Public procurement markets: Where are we?


Analysis by: Patrick A Messerlin, Sébastien Miroudot


'Public spending on large-scale projects is often a way of sneaking in protectionism through the back door and there are many cases of outright corruption. With the EU and US pushing hard for more open public procurement elsewhere in the world, this column asks just how open these markets are, particularly in the EU, which claims to have the most open market in the world.


'Recently, the EU and US have pushed very hard for opening public procurement markets, as illustrated by the EU and US pressures on Japan and China, respectively. In particular, the EU claims that it is by far the most open market in the world. In March 2012, this belief has induced the European Commission to request from member states a mandate for closing EU public procurement markets to firms originating from countries using 'restrictive practices' in this domain - the so-called 'reciprocity' approach.


'In such a conflicting context, the first thing to do is to test the claims. This requires a robust standard for measuring openness in public procurement markets. Existing claims rely on (quite opaque) information on commitments under the existing Government Procurement Agreement (GPA). This approach is flawed for two reasons.


  • During the negotiations on an improved Government Procurement Agreement (December 2011) all the countries - including the EU and the US - have agreed that existing data on Government Procurement Agreement commitments are so bad that they require a huge effort to improve them (Anderson 2012). Indeed, they are in such a pitiful state that it is impossible to reconcile them (Anderson et al. 2011).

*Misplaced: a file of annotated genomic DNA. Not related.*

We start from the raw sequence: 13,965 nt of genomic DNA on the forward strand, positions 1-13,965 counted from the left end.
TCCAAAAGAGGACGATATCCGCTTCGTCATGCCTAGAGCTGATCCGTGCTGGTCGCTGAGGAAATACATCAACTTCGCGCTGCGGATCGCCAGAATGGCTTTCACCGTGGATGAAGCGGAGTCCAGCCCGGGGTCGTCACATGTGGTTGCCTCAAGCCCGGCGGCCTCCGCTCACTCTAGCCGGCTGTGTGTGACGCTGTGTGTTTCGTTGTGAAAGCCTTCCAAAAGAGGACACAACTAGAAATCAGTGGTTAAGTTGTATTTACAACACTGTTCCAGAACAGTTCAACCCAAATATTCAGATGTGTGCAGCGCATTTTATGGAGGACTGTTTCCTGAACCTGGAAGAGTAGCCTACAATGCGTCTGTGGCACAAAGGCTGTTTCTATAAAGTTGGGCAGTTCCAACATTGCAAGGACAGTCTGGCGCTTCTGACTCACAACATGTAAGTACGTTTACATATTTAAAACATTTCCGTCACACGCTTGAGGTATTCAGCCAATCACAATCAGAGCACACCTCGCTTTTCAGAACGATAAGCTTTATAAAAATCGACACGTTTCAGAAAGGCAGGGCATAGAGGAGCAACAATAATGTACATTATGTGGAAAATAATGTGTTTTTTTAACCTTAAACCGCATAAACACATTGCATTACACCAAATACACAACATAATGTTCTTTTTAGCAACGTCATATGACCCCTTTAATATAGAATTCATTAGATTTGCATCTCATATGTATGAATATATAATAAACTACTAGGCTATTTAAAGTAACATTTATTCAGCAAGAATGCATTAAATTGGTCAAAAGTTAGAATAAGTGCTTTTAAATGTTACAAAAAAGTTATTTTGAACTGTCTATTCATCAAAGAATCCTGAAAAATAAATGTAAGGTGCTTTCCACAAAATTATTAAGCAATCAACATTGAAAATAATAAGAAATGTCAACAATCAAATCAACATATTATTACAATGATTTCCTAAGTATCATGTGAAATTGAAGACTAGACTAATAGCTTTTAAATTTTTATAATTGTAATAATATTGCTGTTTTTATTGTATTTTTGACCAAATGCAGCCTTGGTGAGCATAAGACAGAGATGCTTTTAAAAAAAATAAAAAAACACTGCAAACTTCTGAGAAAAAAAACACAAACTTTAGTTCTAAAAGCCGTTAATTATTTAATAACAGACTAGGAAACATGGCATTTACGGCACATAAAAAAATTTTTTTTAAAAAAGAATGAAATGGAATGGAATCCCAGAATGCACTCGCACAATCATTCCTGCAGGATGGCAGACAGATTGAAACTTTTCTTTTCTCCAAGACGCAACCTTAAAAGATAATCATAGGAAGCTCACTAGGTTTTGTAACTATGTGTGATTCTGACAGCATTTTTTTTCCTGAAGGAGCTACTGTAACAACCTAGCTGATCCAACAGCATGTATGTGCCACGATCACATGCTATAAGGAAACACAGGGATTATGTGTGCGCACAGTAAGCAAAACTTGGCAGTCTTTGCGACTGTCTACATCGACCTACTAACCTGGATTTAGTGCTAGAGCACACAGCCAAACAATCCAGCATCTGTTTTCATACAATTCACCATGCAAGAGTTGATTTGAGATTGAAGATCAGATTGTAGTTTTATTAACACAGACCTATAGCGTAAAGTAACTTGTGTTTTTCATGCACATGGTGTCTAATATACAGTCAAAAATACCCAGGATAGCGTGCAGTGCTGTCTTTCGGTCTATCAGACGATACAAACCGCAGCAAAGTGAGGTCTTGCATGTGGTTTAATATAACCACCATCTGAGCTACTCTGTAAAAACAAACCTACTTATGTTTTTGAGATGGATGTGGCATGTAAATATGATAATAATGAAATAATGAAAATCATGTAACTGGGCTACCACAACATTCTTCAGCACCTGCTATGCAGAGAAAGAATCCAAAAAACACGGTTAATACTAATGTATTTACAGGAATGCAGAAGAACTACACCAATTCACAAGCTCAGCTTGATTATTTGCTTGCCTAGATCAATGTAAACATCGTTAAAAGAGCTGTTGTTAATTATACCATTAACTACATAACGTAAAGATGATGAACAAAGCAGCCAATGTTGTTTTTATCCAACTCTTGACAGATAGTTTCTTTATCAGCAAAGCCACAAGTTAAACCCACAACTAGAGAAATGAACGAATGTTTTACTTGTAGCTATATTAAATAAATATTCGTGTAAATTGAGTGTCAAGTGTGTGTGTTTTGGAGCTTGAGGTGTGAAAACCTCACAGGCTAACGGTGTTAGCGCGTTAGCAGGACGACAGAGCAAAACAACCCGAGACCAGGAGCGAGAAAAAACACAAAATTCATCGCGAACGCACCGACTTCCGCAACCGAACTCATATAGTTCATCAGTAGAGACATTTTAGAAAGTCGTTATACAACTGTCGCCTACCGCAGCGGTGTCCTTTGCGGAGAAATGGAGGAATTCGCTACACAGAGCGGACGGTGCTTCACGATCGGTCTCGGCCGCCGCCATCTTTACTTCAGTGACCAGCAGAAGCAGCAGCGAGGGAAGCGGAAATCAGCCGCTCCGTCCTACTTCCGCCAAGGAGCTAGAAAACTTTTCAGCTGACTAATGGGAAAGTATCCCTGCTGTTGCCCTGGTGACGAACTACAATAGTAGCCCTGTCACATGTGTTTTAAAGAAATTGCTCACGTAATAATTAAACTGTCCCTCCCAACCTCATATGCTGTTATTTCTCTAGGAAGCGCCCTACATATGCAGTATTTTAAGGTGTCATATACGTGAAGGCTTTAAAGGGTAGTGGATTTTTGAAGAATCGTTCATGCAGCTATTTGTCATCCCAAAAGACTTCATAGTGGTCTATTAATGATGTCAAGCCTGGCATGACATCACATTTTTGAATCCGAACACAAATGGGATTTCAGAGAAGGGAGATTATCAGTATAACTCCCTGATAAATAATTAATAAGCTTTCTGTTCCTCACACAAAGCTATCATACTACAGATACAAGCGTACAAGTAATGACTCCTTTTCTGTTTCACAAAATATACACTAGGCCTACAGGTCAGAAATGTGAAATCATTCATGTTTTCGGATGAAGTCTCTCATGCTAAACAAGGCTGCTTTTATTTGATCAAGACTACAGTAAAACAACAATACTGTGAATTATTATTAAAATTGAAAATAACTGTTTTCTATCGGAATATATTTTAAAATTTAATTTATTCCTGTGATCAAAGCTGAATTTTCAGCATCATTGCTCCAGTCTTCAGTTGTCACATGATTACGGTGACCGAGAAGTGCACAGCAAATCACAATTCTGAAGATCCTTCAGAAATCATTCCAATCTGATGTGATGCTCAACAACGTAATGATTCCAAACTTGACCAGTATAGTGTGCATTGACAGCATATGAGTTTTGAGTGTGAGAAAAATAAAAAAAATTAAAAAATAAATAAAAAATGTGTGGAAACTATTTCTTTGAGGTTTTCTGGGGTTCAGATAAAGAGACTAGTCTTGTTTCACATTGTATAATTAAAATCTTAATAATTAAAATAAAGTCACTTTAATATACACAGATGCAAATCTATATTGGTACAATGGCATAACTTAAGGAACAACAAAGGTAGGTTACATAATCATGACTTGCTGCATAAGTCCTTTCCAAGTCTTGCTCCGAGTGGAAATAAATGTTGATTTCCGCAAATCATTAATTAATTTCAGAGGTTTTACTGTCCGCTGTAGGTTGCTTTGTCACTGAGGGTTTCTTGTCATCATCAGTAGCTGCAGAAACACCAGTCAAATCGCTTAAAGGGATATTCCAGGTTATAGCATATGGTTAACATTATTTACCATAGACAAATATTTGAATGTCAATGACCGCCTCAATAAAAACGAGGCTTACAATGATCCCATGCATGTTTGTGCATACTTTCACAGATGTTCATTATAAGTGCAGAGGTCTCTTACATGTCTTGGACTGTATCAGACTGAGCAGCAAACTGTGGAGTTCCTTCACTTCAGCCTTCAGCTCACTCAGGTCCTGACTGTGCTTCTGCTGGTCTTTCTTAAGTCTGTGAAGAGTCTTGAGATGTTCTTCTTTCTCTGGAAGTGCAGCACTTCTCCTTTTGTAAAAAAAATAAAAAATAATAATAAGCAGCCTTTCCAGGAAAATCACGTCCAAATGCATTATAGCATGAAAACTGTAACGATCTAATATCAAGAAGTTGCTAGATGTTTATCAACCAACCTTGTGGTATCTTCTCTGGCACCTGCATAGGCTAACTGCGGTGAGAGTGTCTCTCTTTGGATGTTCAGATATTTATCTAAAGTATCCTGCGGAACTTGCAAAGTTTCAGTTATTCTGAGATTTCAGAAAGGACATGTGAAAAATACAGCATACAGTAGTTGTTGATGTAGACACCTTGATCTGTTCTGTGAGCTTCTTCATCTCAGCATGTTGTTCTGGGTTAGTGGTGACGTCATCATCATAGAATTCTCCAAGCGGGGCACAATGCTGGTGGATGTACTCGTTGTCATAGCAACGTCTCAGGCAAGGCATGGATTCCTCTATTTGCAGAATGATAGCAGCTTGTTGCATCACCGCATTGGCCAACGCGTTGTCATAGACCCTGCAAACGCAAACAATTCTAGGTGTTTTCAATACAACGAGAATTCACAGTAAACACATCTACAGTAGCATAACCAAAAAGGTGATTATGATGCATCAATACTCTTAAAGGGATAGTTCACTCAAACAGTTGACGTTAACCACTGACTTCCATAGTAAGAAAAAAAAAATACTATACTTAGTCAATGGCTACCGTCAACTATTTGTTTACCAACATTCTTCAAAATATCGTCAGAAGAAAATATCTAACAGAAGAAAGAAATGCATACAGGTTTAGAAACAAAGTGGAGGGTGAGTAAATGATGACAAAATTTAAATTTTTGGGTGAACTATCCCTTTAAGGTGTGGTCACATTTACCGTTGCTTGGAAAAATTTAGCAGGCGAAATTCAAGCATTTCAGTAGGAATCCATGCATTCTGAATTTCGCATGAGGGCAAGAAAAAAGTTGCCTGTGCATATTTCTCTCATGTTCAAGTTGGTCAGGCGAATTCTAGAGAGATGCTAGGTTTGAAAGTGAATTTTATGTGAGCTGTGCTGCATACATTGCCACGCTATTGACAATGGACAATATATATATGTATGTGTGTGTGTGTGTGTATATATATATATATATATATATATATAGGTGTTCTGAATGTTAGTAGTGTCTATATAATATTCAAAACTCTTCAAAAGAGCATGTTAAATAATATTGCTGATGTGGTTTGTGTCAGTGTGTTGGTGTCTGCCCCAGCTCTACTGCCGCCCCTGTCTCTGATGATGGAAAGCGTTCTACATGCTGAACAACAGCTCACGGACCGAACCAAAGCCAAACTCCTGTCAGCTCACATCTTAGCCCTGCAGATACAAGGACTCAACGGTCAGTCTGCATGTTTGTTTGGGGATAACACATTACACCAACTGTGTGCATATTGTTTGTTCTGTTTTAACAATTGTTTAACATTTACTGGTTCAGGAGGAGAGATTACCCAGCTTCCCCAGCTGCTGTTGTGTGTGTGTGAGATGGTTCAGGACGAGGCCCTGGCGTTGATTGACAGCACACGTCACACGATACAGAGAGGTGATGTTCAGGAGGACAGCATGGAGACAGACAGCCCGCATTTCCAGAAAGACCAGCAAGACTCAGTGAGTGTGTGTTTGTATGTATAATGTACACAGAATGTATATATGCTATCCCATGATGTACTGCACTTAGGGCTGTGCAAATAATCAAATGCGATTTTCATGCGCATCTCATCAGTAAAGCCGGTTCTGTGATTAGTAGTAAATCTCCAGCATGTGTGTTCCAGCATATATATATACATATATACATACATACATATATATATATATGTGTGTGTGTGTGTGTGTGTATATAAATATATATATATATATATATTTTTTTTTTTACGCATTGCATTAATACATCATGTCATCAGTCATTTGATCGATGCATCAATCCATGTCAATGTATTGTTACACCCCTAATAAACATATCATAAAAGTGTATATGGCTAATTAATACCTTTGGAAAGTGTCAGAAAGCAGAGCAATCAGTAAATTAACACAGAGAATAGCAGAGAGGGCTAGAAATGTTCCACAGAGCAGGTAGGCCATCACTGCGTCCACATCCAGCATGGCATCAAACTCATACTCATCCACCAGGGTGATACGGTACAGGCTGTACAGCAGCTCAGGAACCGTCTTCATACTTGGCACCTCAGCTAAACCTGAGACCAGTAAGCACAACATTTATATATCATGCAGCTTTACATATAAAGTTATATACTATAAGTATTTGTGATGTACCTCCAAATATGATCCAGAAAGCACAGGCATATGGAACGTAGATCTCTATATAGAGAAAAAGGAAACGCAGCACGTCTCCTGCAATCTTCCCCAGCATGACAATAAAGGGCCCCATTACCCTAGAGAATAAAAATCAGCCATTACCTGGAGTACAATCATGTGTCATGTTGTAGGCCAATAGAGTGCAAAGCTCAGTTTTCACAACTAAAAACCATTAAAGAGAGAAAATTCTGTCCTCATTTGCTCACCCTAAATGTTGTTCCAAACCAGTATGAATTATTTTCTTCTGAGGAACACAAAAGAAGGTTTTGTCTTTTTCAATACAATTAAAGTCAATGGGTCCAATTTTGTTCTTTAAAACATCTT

• More deeply, a measure of openness based on GPA commitments does not make sense. It is equivalent to measuring openness in goods by focusing exclusively on the tariff cuts which have been subjected to a negotiation while ignoring the rest of the tariff schedules left untouched by the deal. Rather, openness in trade in goods is routinely assessed by the whole range of products described exhaustively in the common tariff nomenclature (harmonised system). However, building a common nomenclature for public procurement is a task beyond reach because GPA commitments are defined not only in terms of economic activities (products and services) but also in terms of thresholds for bids and of an endlessly wide range of public entities included in the 'commitments.


'There is thus a need to find an encompassing and robust definition of public demand that covers every cent spent by a public administration or an entity considered as a public agency - including utility sector bodies - on domestic and foreign goods and services. Foreign public procurement corresponds then to imports of goods and services absorbed by such public demand. National Accounts provide this framework to calculate public demand and imports (for details, see Messerlin and Miroudot 2012).'


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